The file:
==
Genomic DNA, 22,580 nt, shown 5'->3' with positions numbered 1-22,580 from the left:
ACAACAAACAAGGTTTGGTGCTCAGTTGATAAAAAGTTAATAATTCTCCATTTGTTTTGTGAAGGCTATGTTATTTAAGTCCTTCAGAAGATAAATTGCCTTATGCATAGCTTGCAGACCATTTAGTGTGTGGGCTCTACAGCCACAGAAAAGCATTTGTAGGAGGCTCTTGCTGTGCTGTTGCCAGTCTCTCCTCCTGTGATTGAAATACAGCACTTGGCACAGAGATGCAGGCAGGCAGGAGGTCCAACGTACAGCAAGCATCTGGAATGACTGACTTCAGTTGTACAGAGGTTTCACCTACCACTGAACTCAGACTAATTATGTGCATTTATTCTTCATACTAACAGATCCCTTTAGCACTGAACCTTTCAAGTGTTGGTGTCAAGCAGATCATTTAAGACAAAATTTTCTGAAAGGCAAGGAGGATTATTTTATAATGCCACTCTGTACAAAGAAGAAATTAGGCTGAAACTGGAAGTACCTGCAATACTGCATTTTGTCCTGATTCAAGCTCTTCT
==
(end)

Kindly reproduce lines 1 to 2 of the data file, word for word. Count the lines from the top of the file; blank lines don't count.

Genomic DNA, 22,580 nt, shown 5'->3' with positions numbered 1-22,580 from the left:
ACAACAAACAAGGTTTGGTGCTCAGTTGATAAAAAGTTAATAATTCTCCATTTGTTTTGTGAAGGCTATGTTATTTAAGTCCTTCAGAAGATAAATTGCCTTATGCATAGCTTGCAGACCATTTAGTGTGTGGGCTCTACAGCCACAGAAAAGCATTTGTAGGAGGCTCTTGCTGTGCTGTTGCCAGTCTCTCCTCCTGTGATTGAAATACAGCACTTGGCACAGAGATGCAGGCAGGCAGGAGGTCCAACGTACAGCAAGCATCTGGAATGACTGACTTCAGTTGTACAGAGGTTTCACCTACCACTGAACTCAGACTAATTATGTGCATTTATTCTTCATACTAACAGATCCCTTTAGCACTGAACCTTTCAAGTGTTGGTGTCAAGCAGATCATTTAAGACAAAATTTTCTGAAAGGCAAGGAGGATTATTTTATAATGCCACTCTGTACAAAGAAGAAATTAGGCTGAAACTGGAAGTACCTGCAATACTGCATTTTGTCCTGATTCAAGCTCTTCT